Q. I have read that high-dose vitamin D did not make a difference when people were admitted to the hospital with COVID-19. Perhaps you should have higher levels of vitamin D circulating in your body when you are first exposed to COVID-19, instead of receiving a massive dose of D after you are already sick and in the hospital. Higher levels of D at the get-go might prevent the inflammation and immune system overreactions that make COVID-19 so serious for some people.
A. You are referring to a Brazilian study (MedRxiv, Nov. 17, 2020). In it, 240 hospitalized COVID-19 patients got either placebo or 200,000 IU of vitamin D in a single giant dose. There was no difference between the groups with respect to hospital stay, intensive care or ventilator use.
Other research suggests that people with low vitamin D levels in their bodies may be more vulnerable to COVID-19 (Health Security, Dec. 14, 2020). Vitamin D helps calm inflammation. As a result, some scientists hypothesize that people without enough vitamin D are more likely to suffer deadly immune-system hyperreactions if they become infected (Aging Clinical and Experimental Research, Sep. 2, 2020). In other words, they agree with you.
You can learn more about vitamin D in our eGuide to Vitamin D and Optimal Health. This online resource is found in the Health eGuides section of www.PeoplesPharmacy.com.
Q. I’ve gotten muscle cramps in my shins, of all places, for at least 20 years. I tried every conceivable fix without success. Then I heard about mustard on the People’s Pharmacy. Voila! That was the answer!
Some people keep mustard packets in their nightstand. I just hobble to the kitchen cursing.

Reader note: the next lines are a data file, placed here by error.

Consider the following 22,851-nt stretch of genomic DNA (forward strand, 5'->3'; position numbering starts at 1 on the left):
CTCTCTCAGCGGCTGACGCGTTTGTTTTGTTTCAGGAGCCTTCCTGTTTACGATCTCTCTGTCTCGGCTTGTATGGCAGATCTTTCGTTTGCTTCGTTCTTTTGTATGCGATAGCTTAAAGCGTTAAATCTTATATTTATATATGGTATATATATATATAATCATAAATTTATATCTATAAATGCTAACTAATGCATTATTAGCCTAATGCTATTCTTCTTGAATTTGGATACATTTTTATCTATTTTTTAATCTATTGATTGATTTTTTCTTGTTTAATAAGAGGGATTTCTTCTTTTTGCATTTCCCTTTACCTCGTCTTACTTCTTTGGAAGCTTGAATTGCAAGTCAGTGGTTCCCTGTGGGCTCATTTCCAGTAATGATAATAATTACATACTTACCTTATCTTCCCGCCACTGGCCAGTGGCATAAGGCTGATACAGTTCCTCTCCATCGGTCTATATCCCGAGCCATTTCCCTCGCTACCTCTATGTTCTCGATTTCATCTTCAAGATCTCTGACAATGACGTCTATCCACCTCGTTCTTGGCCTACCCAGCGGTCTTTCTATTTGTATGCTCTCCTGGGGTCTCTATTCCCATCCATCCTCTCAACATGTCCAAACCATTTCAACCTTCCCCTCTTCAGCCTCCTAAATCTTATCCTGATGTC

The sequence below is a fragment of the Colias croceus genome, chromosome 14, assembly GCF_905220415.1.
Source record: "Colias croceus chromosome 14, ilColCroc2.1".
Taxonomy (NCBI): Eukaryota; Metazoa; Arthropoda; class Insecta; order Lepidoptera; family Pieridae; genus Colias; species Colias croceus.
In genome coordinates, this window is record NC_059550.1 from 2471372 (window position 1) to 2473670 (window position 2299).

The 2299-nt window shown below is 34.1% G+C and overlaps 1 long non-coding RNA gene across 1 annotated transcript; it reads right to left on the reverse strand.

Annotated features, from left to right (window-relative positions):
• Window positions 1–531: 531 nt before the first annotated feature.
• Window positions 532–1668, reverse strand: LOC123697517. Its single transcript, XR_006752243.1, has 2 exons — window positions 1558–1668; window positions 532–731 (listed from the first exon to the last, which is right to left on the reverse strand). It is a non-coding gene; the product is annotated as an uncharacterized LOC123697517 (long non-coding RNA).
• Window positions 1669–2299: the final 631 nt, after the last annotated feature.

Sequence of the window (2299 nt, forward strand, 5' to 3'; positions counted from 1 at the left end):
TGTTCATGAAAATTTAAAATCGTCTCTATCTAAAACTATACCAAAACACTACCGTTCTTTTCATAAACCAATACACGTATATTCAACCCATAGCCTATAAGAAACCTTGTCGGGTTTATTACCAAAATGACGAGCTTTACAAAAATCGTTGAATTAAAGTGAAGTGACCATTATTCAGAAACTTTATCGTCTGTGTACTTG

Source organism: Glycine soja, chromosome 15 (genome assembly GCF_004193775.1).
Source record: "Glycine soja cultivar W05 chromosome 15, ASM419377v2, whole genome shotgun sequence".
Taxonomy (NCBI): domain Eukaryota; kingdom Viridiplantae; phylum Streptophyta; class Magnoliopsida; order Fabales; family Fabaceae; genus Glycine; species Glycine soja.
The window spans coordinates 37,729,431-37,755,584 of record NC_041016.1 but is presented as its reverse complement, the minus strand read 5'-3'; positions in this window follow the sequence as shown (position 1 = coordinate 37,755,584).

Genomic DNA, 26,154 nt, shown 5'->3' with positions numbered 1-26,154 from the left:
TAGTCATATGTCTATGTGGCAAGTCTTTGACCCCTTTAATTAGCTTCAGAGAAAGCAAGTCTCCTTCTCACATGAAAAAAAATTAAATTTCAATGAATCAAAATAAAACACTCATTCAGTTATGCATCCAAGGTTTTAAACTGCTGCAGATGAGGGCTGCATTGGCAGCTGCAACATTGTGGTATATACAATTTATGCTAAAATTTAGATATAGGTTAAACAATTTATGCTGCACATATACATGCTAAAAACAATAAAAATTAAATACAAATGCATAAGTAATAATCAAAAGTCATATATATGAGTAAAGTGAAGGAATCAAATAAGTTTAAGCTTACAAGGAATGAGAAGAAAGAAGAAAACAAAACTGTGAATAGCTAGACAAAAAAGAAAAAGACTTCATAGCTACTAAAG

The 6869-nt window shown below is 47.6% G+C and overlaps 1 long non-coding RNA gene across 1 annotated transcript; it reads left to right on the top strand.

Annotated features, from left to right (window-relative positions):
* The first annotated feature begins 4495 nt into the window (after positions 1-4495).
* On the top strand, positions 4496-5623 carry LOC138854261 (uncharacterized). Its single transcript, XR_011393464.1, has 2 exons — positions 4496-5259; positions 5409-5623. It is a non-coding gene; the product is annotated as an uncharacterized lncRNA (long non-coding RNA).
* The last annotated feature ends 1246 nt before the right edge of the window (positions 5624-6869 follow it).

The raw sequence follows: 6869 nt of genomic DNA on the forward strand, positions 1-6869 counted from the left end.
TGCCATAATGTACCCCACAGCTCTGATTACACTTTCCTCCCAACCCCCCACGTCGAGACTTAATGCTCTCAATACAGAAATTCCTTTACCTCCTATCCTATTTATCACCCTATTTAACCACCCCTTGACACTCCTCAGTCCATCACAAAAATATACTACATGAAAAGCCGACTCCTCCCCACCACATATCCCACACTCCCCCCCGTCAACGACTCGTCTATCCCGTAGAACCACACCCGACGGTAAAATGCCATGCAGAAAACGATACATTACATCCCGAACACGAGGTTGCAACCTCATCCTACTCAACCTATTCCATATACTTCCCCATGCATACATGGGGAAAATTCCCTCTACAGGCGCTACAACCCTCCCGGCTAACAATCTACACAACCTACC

A. We first heard about this remedy for muscle cramps from a caller to our syndicated radio show. This person reported fast relief for nighttime leg cramps by swallowing a teaspoonful of yellow mustard.
Since then, we have heard from hundreds of other people who have found this remedy useful. One cyclist always carries packets of mustard on his long-distance races. If his legs start cramping, he sucks the mustard down while riding and is able to complete the ride.
Q. I suspect people would like hangover remedies around this time of year. As a chemist, I can suggest that people rehydrate! Dehydration is the primary cause of a hangover.
A. Dehydration has been blamed for hangover symptoms for decades. But a study from Germany suggests that other factors may be more important (BMJ Nutrition, Prevention & Health, April 30, 2020). The scientists ran a double-blind placebo-controlled trial of a “food for special medical purposes.” It consisted of a combination of plant extracts, vitamins and minerals. There were two placebos: one with vitamins and minerals only and the other with glucose.
More than 200 volunteers drank enough beer or wine to trigger a hangover. Then they consumed one of these solutions and recorded their symptoms.
The participants who got the plant extract solution had less headache, nausea and restlessness the next day. The plants in the remedy were ginger root, ginkgo leaf, willow leaf, prickly pear fruit extract and acerola berry extract. The authors suggest a few other plants that might also be helpful: Asparagus flavonoids, fenugreek seeds, mango polyphenols and ginseng extract.
In their column, Joe and Teresa Graedon answer letters from readers. Write to them in care of King Features, 628 Virginia Drive, Orlando, FL 32803, or email them via their website:
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